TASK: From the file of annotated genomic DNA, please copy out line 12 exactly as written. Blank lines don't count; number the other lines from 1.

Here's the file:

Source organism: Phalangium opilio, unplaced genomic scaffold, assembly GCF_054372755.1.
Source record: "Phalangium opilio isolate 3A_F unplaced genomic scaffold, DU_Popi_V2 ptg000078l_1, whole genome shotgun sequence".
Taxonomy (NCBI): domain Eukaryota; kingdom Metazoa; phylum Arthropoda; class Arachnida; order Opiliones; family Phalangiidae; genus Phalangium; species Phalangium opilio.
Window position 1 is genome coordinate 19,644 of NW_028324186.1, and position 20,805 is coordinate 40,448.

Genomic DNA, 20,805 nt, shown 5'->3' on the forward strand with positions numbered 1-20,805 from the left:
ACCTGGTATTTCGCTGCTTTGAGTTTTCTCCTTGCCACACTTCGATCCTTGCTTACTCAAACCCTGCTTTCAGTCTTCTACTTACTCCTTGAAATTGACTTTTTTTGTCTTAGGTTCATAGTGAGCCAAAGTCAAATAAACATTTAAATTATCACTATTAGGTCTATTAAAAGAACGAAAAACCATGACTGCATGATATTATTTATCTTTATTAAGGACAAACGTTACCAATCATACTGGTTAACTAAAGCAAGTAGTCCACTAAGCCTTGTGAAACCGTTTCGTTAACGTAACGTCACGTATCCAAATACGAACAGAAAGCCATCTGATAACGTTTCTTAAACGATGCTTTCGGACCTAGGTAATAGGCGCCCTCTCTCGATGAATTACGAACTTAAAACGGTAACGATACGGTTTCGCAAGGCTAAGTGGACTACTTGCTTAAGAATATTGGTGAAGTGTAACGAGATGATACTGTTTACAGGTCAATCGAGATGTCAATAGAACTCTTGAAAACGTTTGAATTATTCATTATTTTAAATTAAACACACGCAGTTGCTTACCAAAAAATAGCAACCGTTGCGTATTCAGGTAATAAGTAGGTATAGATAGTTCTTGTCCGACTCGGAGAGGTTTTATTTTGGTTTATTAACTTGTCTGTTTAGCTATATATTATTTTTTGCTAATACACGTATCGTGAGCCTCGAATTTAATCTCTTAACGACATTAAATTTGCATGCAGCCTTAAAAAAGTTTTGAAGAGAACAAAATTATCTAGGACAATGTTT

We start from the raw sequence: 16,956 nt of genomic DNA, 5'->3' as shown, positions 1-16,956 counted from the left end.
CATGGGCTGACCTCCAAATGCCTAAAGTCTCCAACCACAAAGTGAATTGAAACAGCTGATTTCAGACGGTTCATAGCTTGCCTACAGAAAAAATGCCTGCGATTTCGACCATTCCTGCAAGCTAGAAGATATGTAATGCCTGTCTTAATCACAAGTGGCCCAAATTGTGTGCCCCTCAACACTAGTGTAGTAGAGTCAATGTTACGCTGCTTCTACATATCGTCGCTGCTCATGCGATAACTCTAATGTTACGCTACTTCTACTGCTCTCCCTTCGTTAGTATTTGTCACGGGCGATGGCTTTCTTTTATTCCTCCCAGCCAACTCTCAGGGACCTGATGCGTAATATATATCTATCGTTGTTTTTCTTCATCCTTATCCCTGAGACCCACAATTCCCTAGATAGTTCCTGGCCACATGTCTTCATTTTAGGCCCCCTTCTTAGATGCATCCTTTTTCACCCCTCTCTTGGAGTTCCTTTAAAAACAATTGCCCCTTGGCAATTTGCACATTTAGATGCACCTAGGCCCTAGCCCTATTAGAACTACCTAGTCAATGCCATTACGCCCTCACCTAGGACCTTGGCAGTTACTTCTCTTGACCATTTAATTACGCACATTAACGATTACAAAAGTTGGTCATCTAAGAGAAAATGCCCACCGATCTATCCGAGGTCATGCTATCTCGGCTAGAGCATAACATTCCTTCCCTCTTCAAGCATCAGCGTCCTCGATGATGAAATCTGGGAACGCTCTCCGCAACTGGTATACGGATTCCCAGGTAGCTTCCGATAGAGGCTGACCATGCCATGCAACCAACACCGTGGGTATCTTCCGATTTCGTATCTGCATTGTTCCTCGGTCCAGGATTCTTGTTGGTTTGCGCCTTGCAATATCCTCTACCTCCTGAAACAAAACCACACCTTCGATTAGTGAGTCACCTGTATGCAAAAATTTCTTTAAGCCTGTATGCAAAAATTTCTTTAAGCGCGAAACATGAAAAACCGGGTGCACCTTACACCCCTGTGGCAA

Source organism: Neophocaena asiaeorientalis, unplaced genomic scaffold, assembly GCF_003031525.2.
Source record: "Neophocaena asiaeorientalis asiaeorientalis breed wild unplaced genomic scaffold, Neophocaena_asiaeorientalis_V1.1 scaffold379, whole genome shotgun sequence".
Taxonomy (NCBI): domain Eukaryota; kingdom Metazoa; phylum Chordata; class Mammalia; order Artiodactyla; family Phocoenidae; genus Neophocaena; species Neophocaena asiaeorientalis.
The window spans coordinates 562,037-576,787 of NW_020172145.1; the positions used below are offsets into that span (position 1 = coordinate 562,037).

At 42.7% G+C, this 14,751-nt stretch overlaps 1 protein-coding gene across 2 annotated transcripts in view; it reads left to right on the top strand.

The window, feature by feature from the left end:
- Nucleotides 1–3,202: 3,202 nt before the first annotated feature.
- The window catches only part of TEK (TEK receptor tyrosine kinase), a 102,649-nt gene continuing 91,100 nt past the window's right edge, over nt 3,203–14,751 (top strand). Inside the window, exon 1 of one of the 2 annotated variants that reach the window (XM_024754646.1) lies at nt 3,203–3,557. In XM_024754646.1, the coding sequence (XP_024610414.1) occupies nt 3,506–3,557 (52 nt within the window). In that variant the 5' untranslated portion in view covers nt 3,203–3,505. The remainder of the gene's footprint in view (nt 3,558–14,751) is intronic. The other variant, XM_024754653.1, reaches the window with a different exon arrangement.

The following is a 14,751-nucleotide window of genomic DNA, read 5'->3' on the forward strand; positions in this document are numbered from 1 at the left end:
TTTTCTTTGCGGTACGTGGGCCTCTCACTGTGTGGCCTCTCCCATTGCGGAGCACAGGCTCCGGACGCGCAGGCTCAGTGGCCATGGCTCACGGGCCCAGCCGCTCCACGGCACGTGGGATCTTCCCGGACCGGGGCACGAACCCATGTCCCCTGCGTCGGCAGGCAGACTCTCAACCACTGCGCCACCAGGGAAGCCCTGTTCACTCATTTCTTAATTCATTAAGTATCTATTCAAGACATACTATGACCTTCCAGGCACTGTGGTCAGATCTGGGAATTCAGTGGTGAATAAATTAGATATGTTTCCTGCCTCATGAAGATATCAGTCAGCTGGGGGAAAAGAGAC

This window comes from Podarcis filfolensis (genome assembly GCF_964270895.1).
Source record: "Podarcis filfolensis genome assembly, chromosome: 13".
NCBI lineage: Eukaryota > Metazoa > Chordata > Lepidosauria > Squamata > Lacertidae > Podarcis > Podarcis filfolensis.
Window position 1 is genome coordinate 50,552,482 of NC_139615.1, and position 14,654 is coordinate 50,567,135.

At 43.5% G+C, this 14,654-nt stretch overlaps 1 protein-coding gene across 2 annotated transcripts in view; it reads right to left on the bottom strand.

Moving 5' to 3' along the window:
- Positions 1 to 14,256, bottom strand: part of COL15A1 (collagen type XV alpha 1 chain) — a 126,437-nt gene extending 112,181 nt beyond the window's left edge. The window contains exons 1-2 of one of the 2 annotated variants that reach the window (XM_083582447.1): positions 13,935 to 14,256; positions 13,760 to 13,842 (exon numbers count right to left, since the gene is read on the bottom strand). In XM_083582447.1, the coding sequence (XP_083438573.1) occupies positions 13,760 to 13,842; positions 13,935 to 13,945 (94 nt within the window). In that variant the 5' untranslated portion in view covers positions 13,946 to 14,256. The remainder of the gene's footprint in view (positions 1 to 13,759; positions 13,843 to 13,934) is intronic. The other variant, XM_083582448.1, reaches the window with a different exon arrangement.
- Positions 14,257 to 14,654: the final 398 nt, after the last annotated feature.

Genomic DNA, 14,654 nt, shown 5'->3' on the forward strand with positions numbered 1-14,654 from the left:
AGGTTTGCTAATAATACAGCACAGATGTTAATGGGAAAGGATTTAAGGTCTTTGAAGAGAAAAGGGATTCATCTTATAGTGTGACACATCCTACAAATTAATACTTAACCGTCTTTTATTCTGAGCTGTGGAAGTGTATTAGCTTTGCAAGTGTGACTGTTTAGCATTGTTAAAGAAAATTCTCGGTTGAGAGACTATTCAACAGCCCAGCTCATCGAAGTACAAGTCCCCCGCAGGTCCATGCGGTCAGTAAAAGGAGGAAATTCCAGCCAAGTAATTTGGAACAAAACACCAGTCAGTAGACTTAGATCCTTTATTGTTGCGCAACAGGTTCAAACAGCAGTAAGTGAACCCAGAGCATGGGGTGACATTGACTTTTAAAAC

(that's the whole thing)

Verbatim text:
The window spans coordinates 562,037-576,787 of NW_020172145.1; the positions used below are offsets into that span (position 1 = coordinate 562,037).